Job Listings for Ohio credit unions
Includes HR/Training vendors
The HR/Trainers Network meets quarterly at the Ohio Credit
Union System offices. Request more information by e-mailing
John Rowley, director of Education & Learning.
Educational seminars & classes
CUNA's HR/TD Council is an excellent national resource for
credit union human resources and training and development
HRN Management Group offers a complete package of products and services designed
for credit union human resources programs and provides targeted
recruitment and retention programs.
The stakes continue
to be raised.
Here is how to protect your credit union.
Senior Consultant, HRN Management Group
is a subject that won’t go away. The amazing thing we see as HR
professionals is how much sexual harassment is still alive and
well in so many organizations. In all the sexual harassment
workshops we have collectively presented, we rarely leave a
session without someone in the audience discussing a sexual
Many times, these
claims would fall into a “hostile work environment” category.
Hostile environment involves a gray area of conduct, however,
examples we have heard are not so gray! They include stories of
offensive pictures being passed around a lunchroom, a member who
made continuous and suggestive comments to a member service
representative, off-hour business meetings where sexual
innuendos were not so subtle, and e-mails sent to co-workers
filled with vivid sexual jokes. In many cases, senior
management was unaware of the situations and was shocked. Not
knowing, however, does not excuse the inappropriate—maybe
illegal—behavior or the consequences.
Then there are
charges that seem frivolous or even false to complicate an
already complex landscape. Regardless of whether you, the
employer, or the employer’s representative believes the
complaint is not valid, once the complaint is articulated, there
is a mandated process that a credit union must follow. This is
one area where the stakes are raised. An employer may not pick and
choose which complaints to pursue. All must be pursued
with discretion and as much confidentiality as practically
Some states have
very specific and rigid requirements with which employers are
expected to comply in their sexual harassment policy and
procedures. A credit union needs to be sure it knows what is
required at both the state and federal level. Check with your
state to see if it has a model sexual harassment policy. If it
does, be sure your employee handbook and supervisor’s guide
incorporates that language.
In defense of
sexual harassment laws, many employers have done a poor job of
providing an environment that is free from sexual harassment.
Requests for sexual favors exist; promotions are granted on the
basis of a romantic relationship; and scenarios that create a
truly hostile environment still linger in some organizations.
The ever-expanding sexual harassment laws continue to put new
stakes in the ground to curtail sexual harassment in the
workplace. Some might argue that the pendulum has now swung the
For those who have never had to
deal with a sexual harassment claim, the process is difficult,
lengthy, emotional, and expensive. If you believe the claim is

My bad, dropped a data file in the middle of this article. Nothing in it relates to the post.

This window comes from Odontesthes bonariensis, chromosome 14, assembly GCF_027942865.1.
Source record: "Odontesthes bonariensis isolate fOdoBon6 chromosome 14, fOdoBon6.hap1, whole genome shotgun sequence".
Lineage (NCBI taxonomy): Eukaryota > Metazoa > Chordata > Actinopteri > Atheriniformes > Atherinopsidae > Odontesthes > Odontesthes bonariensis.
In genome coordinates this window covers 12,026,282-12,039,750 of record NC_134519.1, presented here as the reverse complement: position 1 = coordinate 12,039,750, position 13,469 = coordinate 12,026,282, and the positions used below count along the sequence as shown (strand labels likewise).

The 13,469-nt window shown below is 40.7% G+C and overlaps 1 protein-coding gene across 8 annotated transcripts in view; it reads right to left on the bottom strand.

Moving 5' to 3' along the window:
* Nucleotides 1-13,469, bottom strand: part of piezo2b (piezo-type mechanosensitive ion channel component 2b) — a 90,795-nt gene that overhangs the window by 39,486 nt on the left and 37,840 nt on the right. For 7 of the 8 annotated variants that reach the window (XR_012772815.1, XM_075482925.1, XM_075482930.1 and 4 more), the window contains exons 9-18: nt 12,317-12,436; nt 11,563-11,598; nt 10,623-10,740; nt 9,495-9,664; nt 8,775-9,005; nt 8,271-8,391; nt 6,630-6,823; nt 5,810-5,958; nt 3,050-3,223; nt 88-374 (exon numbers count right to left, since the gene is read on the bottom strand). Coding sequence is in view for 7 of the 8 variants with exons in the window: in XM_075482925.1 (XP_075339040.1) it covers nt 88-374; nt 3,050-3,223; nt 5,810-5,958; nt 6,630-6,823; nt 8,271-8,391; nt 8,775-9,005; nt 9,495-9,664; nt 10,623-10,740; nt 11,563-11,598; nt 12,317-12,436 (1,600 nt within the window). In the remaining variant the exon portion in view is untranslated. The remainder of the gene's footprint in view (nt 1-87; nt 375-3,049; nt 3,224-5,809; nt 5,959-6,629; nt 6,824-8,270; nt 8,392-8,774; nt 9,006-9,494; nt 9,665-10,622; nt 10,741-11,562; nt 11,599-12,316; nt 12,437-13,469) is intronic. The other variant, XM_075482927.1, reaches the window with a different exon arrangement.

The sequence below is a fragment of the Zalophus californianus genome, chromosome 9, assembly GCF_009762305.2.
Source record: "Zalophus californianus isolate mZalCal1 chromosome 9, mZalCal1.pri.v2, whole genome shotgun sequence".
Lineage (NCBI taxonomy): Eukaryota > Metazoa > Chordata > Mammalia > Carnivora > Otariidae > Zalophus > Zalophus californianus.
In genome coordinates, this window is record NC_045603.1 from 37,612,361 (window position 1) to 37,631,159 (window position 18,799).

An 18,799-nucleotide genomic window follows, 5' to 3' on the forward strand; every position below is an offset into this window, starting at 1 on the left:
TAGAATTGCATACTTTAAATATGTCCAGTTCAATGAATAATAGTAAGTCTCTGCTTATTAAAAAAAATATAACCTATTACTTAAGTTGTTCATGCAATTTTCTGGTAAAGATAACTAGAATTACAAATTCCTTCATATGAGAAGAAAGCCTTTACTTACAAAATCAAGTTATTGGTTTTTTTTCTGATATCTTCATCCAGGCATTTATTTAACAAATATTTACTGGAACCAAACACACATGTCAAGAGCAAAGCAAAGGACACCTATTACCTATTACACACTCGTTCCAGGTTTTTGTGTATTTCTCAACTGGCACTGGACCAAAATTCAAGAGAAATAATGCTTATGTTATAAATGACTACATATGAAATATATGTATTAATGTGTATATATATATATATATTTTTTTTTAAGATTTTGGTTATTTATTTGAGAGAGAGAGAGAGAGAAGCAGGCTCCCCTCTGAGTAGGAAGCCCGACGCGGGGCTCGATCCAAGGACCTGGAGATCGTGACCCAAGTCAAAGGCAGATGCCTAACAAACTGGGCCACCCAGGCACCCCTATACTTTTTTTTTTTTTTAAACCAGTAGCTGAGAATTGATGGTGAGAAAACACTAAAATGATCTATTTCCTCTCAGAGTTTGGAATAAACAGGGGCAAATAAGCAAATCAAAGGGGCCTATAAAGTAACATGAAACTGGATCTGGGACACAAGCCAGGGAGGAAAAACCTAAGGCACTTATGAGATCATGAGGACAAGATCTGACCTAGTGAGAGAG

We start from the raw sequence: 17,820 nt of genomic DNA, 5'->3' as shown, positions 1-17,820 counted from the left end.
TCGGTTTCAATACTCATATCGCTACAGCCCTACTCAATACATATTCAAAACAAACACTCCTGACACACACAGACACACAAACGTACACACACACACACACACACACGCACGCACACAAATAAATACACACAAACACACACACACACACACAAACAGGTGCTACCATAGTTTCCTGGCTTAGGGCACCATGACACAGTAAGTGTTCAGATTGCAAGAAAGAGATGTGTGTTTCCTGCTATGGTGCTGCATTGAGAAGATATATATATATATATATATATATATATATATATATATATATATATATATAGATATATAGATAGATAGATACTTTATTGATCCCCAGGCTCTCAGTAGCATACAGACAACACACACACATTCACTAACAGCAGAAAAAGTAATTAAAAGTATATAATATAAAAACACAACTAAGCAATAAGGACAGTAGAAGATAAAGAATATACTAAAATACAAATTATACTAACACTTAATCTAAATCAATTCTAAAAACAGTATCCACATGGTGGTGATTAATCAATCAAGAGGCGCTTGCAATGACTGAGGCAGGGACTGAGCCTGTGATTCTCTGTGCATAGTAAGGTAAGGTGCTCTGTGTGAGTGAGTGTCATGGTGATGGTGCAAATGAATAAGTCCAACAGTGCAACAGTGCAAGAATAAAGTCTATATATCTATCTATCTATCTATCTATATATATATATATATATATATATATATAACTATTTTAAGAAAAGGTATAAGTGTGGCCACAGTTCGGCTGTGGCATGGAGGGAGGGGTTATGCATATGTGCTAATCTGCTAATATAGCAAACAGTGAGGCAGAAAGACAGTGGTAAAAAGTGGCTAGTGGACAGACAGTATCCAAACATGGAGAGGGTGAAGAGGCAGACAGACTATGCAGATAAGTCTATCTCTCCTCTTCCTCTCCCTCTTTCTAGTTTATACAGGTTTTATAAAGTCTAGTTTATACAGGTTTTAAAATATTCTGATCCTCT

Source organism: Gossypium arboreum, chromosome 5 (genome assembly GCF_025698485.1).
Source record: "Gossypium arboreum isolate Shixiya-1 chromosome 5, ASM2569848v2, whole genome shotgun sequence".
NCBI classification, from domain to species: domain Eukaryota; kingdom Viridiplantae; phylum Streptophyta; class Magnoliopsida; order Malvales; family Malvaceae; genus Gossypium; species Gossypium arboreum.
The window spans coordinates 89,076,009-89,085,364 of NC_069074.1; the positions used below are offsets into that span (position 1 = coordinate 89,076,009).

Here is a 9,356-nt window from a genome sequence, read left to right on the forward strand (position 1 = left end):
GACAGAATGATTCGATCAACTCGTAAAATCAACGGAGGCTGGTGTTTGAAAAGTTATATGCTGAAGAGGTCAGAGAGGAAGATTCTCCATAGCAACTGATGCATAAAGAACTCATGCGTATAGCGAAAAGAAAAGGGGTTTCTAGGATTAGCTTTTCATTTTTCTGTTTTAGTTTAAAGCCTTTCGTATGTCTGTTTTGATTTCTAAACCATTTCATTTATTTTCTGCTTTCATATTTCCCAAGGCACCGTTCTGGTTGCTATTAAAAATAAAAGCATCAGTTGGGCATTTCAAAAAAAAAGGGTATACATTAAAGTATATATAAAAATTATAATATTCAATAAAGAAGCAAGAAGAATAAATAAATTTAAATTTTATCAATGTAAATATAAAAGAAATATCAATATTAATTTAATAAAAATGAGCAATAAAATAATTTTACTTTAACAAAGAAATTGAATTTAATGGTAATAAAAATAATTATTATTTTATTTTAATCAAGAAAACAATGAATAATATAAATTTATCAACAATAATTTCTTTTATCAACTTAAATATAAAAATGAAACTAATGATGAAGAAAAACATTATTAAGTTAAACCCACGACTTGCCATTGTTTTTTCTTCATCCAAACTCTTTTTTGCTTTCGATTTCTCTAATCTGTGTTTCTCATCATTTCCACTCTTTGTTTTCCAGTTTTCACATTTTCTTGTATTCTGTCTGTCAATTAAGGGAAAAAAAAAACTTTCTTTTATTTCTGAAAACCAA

a false allegation, you will add anger to the process which
carries its own additional baggage. It cannot be overstated how
disruptive and time-consuming it is to defend a sexual
harassment claim. One thing that makes this process less painful
is having your policies, procedures, documentation trail, and
training in place.
We have talked
with credit unions who feel they have very limited exposure
because of employer practices liability insurance. Don’t be
lulled into a false sense of security. Insurance will not
protect you if you have willfully violated the law. And,
insurance is small consolation as you go through hours of
preparation for the discovery process and then days of
The Civil Rights
Act of 1991 not only allows the complainant to a jury trial but
also allows compensatory and punitive damages to employees who
prove intentional discrimination. With increasing awards to
complainants, the stakes again rise. New changes in sexual
harassment laws appear subtle but sometimes pack a wallop.
These could include expanded timelines to bring forward a
complaint and expanding the definition of sexual harassment
outside the workplace. In some cases, individual supervisors,
managers, board members, and even an employee may be personally
liable for sexual harassment. Nothing is as sobering to a
supervisor as looking at a sexual harassment complaint and
knowing you could be personally liable.
How does a credit
union protect itself? Be sure your sexual harassment policy is
comprehensive and up-to-date. Identify several individuals to
whom an employee may bring a complaint. Create an effective
complaint procedure. Have a thorough investigation process in
place. Insure that your policy articulates a prohibition
against retaliation. Once the policies and procedures are in
place, communicate and enforce these standards. Include Board
training in your sexual harassment training. If the credit union
has had a sexual harassment complaint in the past, insist on
sexual harassment training as a remedial step. And document,
Above all, don’t
assume that sexual harassment is yesterday’s news. Not only is
it alive and flourishing, the stakes continue to be raised.
HRN Management Group is jointly owned by a consortium of state leagues
and CUNA Mutual Group. HRN Management Group provides sexual harassment
training and other human resources consulting services to credit
unions. For more information, please visit
or (608) 833-7747.
Top of Page